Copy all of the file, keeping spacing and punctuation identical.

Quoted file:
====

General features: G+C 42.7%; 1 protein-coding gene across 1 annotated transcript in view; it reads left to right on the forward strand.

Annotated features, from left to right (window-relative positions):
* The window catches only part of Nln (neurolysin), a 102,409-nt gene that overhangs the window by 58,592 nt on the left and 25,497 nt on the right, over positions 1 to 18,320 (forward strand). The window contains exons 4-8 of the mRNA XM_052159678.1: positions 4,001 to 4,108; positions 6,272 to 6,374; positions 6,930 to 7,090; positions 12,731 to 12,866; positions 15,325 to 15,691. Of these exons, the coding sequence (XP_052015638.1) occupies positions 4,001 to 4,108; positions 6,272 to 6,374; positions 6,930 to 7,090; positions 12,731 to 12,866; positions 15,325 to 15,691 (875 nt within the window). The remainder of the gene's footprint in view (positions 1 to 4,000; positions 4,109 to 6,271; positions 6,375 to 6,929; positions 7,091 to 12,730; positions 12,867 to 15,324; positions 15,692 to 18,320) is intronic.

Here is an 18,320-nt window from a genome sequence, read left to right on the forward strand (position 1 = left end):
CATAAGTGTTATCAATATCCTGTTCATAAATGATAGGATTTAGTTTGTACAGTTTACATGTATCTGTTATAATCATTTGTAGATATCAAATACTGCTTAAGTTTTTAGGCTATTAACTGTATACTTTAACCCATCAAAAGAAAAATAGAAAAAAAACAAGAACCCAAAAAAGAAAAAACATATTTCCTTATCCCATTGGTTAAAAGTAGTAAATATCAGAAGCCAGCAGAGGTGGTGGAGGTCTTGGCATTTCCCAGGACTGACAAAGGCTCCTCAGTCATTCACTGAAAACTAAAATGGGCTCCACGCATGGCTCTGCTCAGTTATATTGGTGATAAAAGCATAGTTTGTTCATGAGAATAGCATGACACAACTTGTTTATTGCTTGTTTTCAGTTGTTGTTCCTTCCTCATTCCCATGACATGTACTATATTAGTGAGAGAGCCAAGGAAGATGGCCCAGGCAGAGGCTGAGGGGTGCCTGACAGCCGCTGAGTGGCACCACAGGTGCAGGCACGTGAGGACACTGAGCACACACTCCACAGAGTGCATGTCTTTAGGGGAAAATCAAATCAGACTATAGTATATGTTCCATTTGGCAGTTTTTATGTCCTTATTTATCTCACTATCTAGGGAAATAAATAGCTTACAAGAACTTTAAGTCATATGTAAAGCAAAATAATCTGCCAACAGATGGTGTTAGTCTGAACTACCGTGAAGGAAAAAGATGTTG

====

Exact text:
General features: G+C 42.7%; 1 protein-coding gene across 1 annotated transcript in view; it reads left to right on the forward strand.

Annotated features, from left to right (window-relative positions):
* The window catches only part of Nln (neurolysin), a 102,409-nt gene that overhangs the window by 58,592 nt on the left and 25,497 nt on the right, over positions 1 to 18,320 (forward strand). The window contains exons 4-8 of the mRNA XM_052159678.1: positions 4,001 to 4,108; positions 6,272 to 6,374; positions 6,930 to 7,090; positions 12,731 to 12,866; positions 15,325 to 15,691. Of these exons, the coding sequence (XP_052015638.1) occupies positions 4,001 to 4,108; positions 6,272 to 6,374; positions 6,930 to 7,090; positions 12,731 to 12,866; positions 15,325 to 15,691 (875 nt within the window). The remainder of the gene's footprint in view (positions 1 to 4,000; positions 4,109 to 6,271; positions 6,375 to 6,929; positions 7,091 to 12,730; positions 12,867 to 15,324; positions 15,692 to 18,320) is intronic.

Here is an 18,320-nt window from a genome sequence, read left to right on the forward strand (position 1 = left end):
CATAAGTGTTATCAATATCCTGTTCATAAATGATAGGATTTAGTTTGTACAGTTTACATGTATCTGTTATAATCATTTGTAGATATCAAATACTGCTTAAGTTTTTAGGCTATTAACTGTATACTTTAACCCATCAAAAGAAAAATAGAAAAAAAACAAGAACCCAAAAAAGAAAAAACATATTTCCTTATCCCATTGGTTAAAAGTAGTAAATATCAGAAGCCAGCAGAGGTGGTGGAGGTCTTGGCATTTCCCAGGACTGACAAAGGCTCCTCAGTCATTCACTGAAAACTAAAATGGGCTCCACGCATGGCTCTGCTCAGTTATATTGGTGATAAAAGCATAGTTTGTTCATGAGAATAGCATGACACAACTTGTTTATTGCTTGTTTTCAGTTGTTGTTCCTTCCTCATTCCCATGACATGTACTATATTAGTGAGAGAGCCAAGGAAGATGGCCCAGGCAGAGGCTGAGGGGTGCCTGACAGCCGCTGAGTGGCACCACAGGTGCAGGCACGTGAGGACACTGAGCACACACTCCACAGAGTGCATGTCTTTAGGGGAAAATCAAATCAGACTATAGTATATGTTCCATTTGGCAGTTTTTATGTCCTTATTTATCTCACTATCTAGGGAAATAAATAGCTTACAAGAACTTTAAGTCATATGTAAAGCAAAATAATCTGCCAACAGATGGTGTTAGTCTGAACTACCGTGAAGGAAAAAGATGTTG